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Original article
International Cancer Microbiome Consortium consensus statement on the role of the human microbiome in carcinogenesis
  1. Alasdair J Scott1,
  2. James L Alexander1,
  3. Claire A Merrifield1,
  4. David Cunningham2,
  5. Christian Jobin3,
  6. Robert Brown1,
  7. John Alverdy4,
  8. Stephen J O’Keefe5,
  9. H Rex Gaskins6,
  10. Julian Teare1,
  11. Jun Yu7,
  12. David J Hughes8,
  13. Hans Verstraelen9,
  14. Jeremy Burton10,
  15. Paul W O’Toole11,
  16. Daniel W Rosenberg12,
  17. Julian R Marchesi1,
  18. James M Kinross1
  1. 1 Department of Surgery and Cancer, Imperial College London, London, UK
  2. 2 Gastrointestinal Unit, Royal Marsden Hospital, London, UK
  3. 3 Division of Gastroenterology, Hepatology andNutrition, University of Florida College of Medicine, Gainesville, Florida, USA
  4. 4 Department of Surgery, University of Chicago, Chicago, Illinois, USA
  5. 5 Division of Gastroenterology, Hepatology andNutrition, University of Pittsburgh, Pittsburgh, Pennsylvania, USA
  6. 6 Carl R. Woese Institute for Genomic Biology,Cancer Center at Illinois, University of Illinois at Urbana-Champaign, Urbana, Illinois, USA
  7. 7 Department of Medicine and Therapeutics, StateKey Laboratory of Digestive Diseases, Li Ka Shing Institute of Health Sciences, The Chinese University of Hong Kong, Hong Kong, China
  8. 8 Cancer Biology and Therapeutics Group (CBT), Conway Institute, School of Biomolecular andBiomedical Science (SBBS), University College Dublin, Dublin, Ireland
  9. 9 Department of Obstetrics and Gynaecology,Vulvovaginal Disease Clinic, Ghent University Hospital, Belgium
  10. 10 Canadian Centre for Human Microbiome and Probiotics Research, Lawson Health Research Institute, London, Ontario, Canada
  11. 11 School of Microbiology & APC MicrobiomeIreland, University College Cork, Cork, Ireland
  12. 12 Center for Molecular Oncology, University of Connecticut School of Medicine, Farmington, Connecticut, USA
  1. Correspondence to Professor Julian R Marchesi, Department of Surgery and Cancer, Imperial College London, London W2 1NY, UK; j.marchesi{at}imperial.ac.uk

Abstract

Objective In this consensus statement, an international panel of experts deliver their opinions on key questions regarding the contribution of the human microbiome to carcinogenesis.

Design International experts in oncology and/or microbiome research were approached by personal communication to form a panel. A structured, iterative, methodology based around a 1-day roundtable discussion was employed to derive expert consensus on key questions in microbiome-oncology research.

Results Some 18 experts convened for the roundtable discussion and five key questions were identified regarding: (1) the relevance of dysbiosis/an altered gut microbiome to carcinogenesis; (2) potential mechanisms of microbiota-induced carcinogenesis; (3) conceptual frameworks describing how the human microbiome may drive carcinogenesis; (4) causation versus association; and (5) future directions for research in the field.

The panel considered that, despite mechanistic and supporting evidence from animal and human studies, there is currently no direct evidence that the human commensal microbiome is a key determinant in the aetiopathogenesis of cancer. The panel cited the lack of large longitudinal, cohort studies as a principal deciding factor and agreed that this should be a future research priority. However, while acknowledging gaps in the evidence, expert opinion was that the microbiome, alongside environmental factors and an epigenetically/genetically vulnerable host, represents one apex of a tripartite, multidirectional interactome that drives carcinogenesis.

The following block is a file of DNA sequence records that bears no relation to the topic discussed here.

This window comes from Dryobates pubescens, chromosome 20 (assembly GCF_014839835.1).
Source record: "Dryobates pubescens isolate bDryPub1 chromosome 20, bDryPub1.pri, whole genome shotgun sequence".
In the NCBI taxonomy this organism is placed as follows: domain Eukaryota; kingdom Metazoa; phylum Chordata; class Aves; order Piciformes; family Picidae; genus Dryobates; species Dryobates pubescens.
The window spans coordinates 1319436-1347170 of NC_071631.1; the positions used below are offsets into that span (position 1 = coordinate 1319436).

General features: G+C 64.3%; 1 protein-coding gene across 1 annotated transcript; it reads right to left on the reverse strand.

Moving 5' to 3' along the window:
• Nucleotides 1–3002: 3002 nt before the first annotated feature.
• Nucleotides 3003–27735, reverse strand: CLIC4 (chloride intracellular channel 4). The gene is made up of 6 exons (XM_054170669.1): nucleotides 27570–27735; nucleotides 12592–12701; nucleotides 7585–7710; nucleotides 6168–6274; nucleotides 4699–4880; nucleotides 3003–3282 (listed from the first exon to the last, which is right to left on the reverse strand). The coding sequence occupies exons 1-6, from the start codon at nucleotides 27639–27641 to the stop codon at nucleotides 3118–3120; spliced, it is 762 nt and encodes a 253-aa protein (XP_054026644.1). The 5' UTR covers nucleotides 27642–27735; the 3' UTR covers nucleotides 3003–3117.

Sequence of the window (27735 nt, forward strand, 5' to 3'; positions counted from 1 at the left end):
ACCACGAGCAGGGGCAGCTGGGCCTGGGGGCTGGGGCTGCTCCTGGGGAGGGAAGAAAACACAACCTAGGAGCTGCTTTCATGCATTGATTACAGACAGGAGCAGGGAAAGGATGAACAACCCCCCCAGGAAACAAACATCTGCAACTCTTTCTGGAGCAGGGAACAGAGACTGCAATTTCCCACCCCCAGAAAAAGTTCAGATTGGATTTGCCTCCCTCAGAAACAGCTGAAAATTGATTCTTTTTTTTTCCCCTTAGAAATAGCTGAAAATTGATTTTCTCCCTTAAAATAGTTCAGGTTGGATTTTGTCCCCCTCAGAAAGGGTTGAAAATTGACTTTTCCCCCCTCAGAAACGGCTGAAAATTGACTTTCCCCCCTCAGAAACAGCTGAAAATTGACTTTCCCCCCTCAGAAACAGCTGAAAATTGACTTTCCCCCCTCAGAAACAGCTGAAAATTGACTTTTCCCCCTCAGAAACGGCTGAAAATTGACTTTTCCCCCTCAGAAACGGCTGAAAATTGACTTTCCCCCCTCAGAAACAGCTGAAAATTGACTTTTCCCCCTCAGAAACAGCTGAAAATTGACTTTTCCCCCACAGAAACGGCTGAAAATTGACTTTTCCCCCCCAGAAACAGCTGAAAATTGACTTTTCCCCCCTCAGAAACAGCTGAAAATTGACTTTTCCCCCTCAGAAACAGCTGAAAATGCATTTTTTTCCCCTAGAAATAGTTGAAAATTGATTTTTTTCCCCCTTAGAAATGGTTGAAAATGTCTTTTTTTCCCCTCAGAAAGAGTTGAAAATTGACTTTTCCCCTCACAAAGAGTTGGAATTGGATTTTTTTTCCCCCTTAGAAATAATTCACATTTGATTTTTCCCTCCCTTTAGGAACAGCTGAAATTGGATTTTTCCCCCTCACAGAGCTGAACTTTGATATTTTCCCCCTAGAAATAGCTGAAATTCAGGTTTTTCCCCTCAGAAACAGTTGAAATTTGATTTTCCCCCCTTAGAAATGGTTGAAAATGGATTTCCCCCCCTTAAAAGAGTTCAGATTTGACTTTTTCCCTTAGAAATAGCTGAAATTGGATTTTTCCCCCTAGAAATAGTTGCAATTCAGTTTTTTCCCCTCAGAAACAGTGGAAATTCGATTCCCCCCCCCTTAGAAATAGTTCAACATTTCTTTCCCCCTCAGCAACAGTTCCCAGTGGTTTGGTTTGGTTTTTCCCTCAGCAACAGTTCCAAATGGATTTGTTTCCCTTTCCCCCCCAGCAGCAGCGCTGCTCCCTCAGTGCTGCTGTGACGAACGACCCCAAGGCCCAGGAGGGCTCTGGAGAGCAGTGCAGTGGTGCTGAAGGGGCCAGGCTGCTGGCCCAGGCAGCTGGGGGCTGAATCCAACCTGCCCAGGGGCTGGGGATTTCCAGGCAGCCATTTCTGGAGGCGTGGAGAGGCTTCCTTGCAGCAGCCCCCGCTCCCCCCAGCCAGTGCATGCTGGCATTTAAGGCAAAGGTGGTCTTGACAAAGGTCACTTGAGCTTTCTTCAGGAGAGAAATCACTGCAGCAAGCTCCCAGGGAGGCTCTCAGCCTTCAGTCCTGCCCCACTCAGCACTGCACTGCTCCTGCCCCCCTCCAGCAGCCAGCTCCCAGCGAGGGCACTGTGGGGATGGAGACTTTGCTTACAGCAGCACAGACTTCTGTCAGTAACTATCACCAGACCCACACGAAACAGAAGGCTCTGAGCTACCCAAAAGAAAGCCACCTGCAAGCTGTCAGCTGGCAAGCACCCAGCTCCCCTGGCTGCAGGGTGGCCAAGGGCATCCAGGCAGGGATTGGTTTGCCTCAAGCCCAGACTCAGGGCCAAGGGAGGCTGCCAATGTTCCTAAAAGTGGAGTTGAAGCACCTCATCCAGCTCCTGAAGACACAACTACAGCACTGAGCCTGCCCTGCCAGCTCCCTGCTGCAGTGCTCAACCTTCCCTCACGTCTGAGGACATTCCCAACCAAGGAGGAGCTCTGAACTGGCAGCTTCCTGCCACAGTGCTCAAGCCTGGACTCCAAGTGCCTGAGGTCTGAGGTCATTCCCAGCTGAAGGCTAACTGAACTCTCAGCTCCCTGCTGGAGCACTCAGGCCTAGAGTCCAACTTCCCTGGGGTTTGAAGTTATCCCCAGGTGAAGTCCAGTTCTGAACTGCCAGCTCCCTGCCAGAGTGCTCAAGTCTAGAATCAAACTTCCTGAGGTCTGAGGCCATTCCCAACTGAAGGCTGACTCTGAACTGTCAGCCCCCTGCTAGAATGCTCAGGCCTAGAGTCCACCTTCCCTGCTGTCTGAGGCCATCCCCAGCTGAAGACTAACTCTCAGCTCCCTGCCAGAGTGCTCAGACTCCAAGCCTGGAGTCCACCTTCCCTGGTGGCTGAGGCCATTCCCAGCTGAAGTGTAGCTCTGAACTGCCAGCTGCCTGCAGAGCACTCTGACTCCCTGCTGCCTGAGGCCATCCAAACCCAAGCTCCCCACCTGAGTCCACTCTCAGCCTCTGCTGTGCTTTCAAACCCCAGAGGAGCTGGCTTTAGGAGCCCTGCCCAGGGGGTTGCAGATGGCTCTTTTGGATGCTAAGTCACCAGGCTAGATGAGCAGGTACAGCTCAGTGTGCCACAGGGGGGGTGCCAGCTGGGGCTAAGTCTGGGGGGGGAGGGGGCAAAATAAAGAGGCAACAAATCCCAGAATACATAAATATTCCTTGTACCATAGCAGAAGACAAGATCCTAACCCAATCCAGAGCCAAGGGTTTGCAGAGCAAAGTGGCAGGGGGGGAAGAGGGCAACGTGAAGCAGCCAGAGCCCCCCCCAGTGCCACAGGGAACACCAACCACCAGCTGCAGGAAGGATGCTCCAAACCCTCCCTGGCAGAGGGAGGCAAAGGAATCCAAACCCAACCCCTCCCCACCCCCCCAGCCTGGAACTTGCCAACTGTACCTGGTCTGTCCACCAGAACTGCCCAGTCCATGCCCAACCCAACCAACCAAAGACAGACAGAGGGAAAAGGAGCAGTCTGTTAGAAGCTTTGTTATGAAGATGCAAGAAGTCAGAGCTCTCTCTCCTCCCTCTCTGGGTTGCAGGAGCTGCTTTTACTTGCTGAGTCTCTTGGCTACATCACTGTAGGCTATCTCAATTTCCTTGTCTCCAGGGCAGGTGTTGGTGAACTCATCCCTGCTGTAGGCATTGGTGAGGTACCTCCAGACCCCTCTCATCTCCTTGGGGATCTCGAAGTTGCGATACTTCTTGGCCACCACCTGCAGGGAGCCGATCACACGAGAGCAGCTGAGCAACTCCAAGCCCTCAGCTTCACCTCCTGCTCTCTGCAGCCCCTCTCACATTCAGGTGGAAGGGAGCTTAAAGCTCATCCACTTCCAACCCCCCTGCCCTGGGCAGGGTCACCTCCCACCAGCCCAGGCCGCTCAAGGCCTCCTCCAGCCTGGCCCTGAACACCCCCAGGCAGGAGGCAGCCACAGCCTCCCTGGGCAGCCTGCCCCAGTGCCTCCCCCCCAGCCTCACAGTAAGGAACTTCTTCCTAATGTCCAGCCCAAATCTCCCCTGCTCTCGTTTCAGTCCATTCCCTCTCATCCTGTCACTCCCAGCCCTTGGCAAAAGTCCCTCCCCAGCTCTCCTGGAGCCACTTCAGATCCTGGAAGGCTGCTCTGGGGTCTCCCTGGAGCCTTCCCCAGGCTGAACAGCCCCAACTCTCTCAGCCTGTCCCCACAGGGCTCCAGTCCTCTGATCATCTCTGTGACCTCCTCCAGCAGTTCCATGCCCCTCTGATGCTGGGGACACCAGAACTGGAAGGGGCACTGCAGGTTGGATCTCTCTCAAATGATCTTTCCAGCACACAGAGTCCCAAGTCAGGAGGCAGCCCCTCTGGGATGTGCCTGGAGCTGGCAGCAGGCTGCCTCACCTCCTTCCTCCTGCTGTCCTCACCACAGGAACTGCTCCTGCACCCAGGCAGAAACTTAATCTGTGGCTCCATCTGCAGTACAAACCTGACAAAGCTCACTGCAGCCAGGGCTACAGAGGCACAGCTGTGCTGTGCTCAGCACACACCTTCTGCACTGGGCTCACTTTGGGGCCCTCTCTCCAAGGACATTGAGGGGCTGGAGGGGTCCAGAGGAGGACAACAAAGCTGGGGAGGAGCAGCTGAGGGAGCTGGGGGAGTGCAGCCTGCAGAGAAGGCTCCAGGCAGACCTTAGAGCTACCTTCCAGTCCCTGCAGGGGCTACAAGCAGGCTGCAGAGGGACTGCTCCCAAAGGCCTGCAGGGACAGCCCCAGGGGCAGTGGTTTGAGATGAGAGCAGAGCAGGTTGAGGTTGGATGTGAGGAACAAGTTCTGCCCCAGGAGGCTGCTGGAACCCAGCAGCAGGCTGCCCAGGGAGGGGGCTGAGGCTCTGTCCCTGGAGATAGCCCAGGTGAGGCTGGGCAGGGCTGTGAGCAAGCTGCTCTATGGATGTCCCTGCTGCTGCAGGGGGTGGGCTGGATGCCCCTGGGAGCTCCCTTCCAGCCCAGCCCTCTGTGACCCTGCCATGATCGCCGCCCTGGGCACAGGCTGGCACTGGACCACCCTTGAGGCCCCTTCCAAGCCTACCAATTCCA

Conclusion Data from longitudinal cohort studies are needed to confirm the role of the human microbiome as a key driver in the aetiopathogenesis of cancer.

  • microbiome, cancer, colorectal, oncology, consensus

This is an open access article distributed in accordance with the Creative Commons Attribution Non Commercial (CC BY-NC 4.0) license, which permits others to distribute, remix, adapt, build upon this work non-commercially, and license their derivative works on different terms, provided the original work is properly cited, appropriate credit is given, any changes made indicated, and the use is non-commercial. See: http://creativecommons.org/licenses/by-nc/4.0/.

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Footnotes

  • Contributors AJS, JA, CAM, JMK and JM planned the consensus statement and organised the ICMC roundtable discussion, proposing broad topics for discussion. AJS, JA, CAM, JMK, JM, DC, CJ, RB, JA, SJO, HRG, JT, JY, DJH, HV, JB and DWR contributed to active discussion during the roundtable event. AJS, JA, CAM, JMK and JM drafted the manuscript. DC, CJ, RB, JA, SJO, HRG, JT, JY, DJH, HV, JB, PWO and DWR revised the manuscipt. JMK and JM act as guarantors of the content of the manuscript.

  • Funding The roundtable discussion was funded by Cancer Research UK (Award C42378/A25637). The Division of Integrative Systems Medicine and Digestive Disease at Imperial College London receives financial support from the National Institute of Health Research (NIHR) Imperial Biomedical Research Centre (BRC) based at Imperial College Healthcare NHS Trust and Imperial College London. This article is independent research funded by the NIHR BRC, and the views expressed in this publication are those of the authors and not necessarily those of the NHS, NIHR, or the Department of Health.

  • Competing interests None declared.

  • Provenance and peer review Not commissioned; externally peer reviewed.

  • Correction notice This article has been corrected since it published Online First. The ninth author’s name has been corrected.

  • Patient consent for publication Not required.

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